Novel Opioid Formulations with Potential to Reduce Abuse/Misuse CR morphine with a sequestered core of naltrexone – FDA approved August 2009 – Voluntarily recalled from U.S. market March 2011, “leaking core” of naltrexone Oxycodone/Naloxone CR tablets – H ealth Canada NOC December 2009 CR hydromorphone – tablet is non-deformable – Health Canada NOC November 2009; FDA approved March 2010 CR oxycodone – reformulated (USA); CR oxycodone-resistant to crushing (Canada) – FDA approved April 2010; Health Canada NOC August 2011 – FDA approved abuse-deterrent labelling April 2013 1 New labelling indicates that the product has physical and chemical properties that are expected to make abuse by injection difficult and to reduce abuse via the intranasal route IR oxycodone – new formulation – FDA approved June 2011 ER oxymorphone – reformulated – FDA approved December 2011 – FDA denied petition that original formulation not withdrawn due to safety and efficacy and allowed generics May 2013 2 NOC, Notice of Compliance; CR, controlled release; ER, extended release; IR, immediate-release. 1 http://www.fda.gov/Drugs/DrugSafety/InformationbyDrugClass/ucm347857.htm1 http://www.fda.gov/Drugs/DrugSafety/InformationbyDrugClass/ucm347857.htm; 2 http://www.fda.gov/Drugs/DrugSafety/ucm351357.htm. http://www.fda.gov/Drugs/DrugSafety/ucm351357.htm.
Titrating Opioids: Precautions Ideally start with immediate release opioid and switch to a long-acting preparation During titration, temporary drowsiness can occur Patients should be advised not to drive or perform potentially hazardous activities while titrating the opioid dose – until tolerance to drowsiness occurs Monitor for constipation – Consider prescribing a laxative at the start of treatment For individuals aged >70 years, start lower and go slower
When to Switch Opioids Nausea Vomiting Constipation Somnolence/dizziness Urinary retention Pain reduction Improved physical, psychological, and social functioning Improved quality of life Potential Benefits 1 Potential Side Effects 2 Switch if side effects are greater than the benefit Switch if tolerance develops 1. Boulanger A, et al. Pain Res Manage. 2007;12(1):39-47. 2. National Opioid Use Guideline Group (NOUGG), 2010.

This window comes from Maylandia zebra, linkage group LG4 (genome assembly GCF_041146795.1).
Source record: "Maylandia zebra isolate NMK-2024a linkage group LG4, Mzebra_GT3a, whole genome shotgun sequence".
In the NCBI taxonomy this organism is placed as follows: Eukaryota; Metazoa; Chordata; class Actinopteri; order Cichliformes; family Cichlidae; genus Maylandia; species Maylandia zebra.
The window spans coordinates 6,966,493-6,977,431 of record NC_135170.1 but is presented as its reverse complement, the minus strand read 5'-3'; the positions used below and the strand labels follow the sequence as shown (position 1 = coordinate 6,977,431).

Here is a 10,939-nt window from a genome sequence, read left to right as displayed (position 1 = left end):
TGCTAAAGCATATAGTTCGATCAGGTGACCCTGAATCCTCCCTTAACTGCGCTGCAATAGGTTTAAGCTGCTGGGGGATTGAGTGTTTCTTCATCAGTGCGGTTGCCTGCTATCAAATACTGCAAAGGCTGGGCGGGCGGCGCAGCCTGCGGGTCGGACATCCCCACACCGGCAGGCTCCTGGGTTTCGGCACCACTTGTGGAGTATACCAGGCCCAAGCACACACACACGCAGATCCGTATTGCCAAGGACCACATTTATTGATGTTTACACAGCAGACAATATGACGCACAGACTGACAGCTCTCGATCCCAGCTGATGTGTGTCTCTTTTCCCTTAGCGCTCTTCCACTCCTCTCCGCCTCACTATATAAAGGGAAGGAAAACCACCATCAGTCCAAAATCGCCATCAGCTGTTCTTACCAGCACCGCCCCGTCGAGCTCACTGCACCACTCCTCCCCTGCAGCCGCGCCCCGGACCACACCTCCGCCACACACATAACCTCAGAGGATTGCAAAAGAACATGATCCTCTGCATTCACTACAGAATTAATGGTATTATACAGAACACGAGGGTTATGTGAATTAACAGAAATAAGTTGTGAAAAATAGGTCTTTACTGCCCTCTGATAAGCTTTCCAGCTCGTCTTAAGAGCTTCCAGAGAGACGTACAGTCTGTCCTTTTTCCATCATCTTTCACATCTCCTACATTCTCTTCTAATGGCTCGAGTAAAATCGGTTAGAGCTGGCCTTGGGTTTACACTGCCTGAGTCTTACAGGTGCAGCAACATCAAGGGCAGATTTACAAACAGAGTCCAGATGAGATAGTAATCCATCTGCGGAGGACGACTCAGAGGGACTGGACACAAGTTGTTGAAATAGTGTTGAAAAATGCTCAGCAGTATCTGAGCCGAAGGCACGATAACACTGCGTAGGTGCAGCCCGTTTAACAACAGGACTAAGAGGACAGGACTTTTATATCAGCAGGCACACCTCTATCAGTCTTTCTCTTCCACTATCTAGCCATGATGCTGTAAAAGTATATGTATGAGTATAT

How to Switch Opioids Use opioid tables to calculate a total daily equianalgesic dose of the new opioid 1.Switch to 50-70% of the predicted dose of the new opioid and titrate to effect again – Decision to cut dose and by what percentage may depend on the reason for switch OR 2.Start the new opioid and titrate while decreasing the dose of the old opioid – Sustained-release morphine 15 mg ≅ controlled-release oxycodone 10 mg ≅ controlled-release hydromorphone 3 mg Fine PG, et al. J Pain Symptom Manage. 2009;38(3):418-25. MacPherson ML. Demystifying Opioid Conversion Calculations. 2010. Webster LR, et al. Pain Med. 2012;13(4):571-4.
When to Stop Opioid Therapy Resolution of underlying problem No meaningful pain relief Patient wants to discontinue Does not achieve therapeutic goals even with effective pain relief (e.g., improved physical or social functioning) Persistent adverse effects despite careful titration and switching Opioid hyperalgesia despite switching Not cooperating with treatment plan (medication use or activity/goals) Persistent out-of-bounds behaviours consistent with addiction/diversion – Unable to follow the treatment agreement Diagnosis of an addiction disorder and refuses referral for treatment Ballantyne JC, et al. N Engl J Med. 2003;349(20):1943-53. Benyamin R, et al. Pain Physician. 2008;11(2 Suppl):S105-20. Chou R, et al. J Pain. 2009;10(2):131-46. Porreca F, et al. Pain Med. 2009;10(4):654-62. Slatkin NE. Curr Med Res Opin. 2009;25(9):2133-50.
How To Stop Opioid Therapy 1.Discuss and document (with significant other?): – Withdrawal is not dangerous – Typical withdrawal symptoms and time course 2.Offer an alternative treatment plan 3.Use caution with sedatives – withdrawal is more risky Patients who are diverting or addicted may refuse to comply and leave your practice
How to Stop Opioid Therapy (cont’d) It is not life threatening unless patient is “fragile” Fast or slow – 10% per day, daily pharmacy dispensing – 10% per week Use pharmacological aids – Clonidine, loperamide, NSAID, carbamazepine, gabapentin, pregabalin Methadone (buprenorphine) taper Educating the patient is the most effective treatment! NSAID, non-steroidal anti-inflammatory drug.